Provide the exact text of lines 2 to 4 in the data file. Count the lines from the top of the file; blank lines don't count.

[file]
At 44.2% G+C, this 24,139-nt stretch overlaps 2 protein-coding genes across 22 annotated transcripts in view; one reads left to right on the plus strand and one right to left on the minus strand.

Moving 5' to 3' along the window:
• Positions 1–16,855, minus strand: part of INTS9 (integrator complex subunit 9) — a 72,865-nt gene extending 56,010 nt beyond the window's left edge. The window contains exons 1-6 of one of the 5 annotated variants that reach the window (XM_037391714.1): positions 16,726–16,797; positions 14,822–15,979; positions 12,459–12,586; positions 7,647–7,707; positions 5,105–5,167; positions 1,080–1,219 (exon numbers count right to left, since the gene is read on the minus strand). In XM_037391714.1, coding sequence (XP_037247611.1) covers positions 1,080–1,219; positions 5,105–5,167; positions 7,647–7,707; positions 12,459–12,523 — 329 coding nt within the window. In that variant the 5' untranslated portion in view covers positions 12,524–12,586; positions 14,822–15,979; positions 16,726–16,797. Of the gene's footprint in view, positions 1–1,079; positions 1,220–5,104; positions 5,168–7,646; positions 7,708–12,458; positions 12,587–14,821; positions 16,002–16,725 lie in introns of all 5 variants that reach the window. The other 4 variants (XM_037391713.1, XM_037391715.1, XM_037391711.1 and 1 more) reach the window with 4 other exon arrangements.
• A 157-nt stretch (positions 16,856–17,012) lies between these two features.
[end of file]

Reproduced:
Moving 5' to 3' along the window:
• Positions 1–16,855, minus strand: part of INTS9 (integrator complex subunit 9) — a 72,865-nt gene extending 56,010 nt beyond the window's left edge. The window contains exons 1-6 of one of the 5 annotated variants that reach the window (XM_037391714.1): positions 16,726–16,797; positions 14,822–15,979; positions 12,459–12,586; positions 7,647–7,707; positions 5,105–5,167; positions 1,080–1,219 (exon numbers count right to left, since the gene is read on the minus strand). In XM_037391714.1, coding sequence (XP_037247611.1) covers positions 1,080–1,219; positions 5,105–5,167; positions 7,647–7,707; positions 12,459–12,523 — 329 coding nt within the window. In that variant the 5' untranslated portion in view covers positions 12,524–12,586; positions 14,822–15,979; positions 16,726–16,797. Of the gene's footprint in view, positions 1–1,079; positions 1,220–5,104; positions 5,168–7,646; positions 7,708–12,458; positions 12,587–14,821; positions 16,002–16,725 lie in introns of all 5 variants that reach the window. The other 4 variants (XM_037391713.1, XM_037391715.1, XM_037391711.1 and 1 more) reach the window with 4 other exon arrangements.
• A 157-nt stretch (positions 16,856–17,012) lies between these two features.